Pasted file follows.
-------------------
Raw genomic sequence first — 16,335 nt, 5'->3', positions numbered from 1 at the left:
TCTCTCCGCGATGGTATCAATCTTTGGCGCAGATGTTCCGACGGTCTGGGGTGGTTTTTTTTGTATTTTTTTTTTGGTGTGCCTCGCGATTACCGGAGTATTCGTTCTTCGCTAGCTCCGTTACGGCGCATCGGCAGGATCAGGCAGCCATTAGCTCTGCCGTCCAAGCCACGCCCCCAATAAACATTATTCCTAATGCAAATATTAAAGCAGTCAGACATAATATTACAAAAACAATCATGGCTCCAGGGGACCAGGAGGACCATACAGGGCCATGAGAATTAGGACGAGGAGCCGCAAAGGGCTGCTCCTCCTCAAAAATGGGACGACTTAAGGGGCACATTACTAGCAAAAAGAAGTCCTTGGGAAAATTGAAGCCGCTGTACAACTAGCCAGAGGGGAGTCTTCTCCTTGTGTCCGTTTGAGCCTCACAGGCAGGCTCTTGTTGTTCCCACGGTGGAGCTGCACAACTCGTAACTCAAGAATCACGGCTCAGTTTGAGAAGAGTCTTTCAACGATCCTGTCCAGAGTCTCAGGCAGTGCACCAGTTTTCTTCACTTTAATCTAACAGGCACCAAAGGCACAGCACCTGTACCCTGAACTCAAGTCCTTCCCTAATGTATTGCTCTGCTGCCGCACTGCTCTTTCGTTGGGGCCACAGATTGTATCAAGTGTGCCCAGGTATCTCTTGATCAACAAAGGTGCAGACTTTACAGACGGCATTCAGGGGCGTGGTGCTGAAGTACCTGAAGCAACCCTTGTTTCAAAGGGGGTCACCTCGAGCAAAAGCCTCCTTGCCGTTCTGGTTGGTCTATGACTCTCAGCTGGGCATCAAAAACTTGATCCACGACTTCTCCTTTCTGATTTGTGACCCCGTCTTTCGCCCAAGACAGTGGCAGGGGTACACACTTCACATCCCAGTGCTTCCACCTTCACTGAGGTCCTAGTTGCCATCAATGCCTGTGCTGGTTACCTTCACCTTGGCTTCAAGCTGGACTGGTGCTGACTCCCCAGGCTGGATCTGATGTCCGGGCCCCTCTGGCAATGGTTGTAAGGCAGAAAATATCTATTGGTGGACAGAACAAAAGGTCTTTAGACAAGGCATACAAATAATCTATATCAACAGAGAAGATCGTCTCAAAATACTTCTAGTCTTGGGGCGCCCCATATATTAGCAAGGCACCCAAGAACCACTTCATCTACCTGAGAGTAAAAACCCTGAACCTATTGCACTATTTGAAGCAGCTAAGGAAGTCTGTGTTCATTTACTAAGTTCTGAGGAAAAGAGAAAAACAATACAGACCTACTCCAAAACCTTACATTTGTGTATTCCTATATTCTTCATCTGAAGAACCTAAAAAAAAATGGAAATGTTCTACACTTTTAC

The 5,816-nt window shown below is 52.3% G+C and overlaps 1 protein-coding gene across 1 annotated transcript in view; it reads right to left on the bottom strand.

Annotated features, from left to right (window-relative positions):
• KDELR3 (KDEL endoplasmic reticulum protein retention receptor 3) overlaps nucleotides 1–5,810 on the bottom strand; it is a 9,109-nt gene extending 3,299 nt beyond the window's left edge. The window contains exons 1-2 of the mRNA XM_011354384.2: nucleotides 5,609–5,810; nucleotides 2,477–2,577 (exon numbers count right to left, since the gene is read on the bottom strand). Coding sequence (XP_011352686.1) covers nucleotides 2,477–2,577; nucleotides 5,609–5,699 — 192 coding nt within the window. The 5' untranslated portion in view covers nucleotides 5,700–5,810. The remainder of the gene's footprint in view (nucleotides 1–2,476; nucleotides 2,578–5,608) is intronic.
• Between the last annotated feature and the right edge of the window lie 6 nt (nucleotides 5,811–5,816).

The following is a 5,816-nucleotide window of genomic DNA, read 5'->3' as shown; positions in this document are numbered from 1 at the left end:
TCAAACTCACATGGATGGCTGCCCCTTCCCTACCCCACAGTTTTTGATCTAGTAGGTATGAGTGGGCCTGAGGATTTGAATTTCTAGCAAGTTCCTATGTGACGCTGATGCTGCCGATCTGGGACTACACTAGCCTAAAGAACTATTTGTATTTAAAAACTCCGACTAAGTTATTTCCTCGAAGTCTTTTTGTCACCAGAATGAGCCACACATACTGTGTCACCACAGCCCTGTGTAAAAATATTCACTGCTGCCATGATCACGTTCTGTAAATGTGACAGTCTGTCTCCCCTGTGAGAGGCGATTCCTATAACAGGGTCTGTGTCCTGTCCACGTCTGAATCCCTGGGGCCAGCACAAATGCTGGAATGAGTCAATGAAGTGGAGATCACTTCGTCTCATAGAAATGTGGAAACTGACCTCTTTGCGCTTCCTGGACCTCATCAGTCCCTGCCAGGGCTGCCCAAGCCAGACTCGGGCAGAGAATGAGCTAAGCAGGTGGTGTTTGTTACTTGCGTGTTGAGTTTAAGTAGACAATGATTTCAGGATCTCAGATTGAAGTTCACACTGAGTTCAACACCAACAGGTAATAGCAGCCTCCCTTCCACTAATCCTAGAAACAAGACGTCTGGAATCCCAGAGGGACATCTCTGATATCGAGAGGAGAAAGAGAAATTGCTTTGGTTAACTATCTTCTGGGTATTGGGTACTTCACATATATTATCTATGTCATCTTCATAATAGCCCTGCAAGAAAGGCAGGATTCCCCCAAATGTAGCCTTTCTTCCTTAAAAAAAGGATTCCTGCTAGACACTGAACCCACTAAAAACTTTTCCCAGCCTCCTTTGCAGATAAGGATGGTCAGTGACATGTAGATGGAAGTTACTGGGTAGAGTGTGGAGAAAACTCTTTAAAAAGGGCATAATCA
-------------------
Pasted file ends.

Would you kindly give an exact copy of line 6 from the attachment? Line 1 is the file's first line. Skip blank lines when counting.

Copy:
• Between the last annotated feature and the right edge of the window lie 6 nt (nucleotides 5,811–5,816).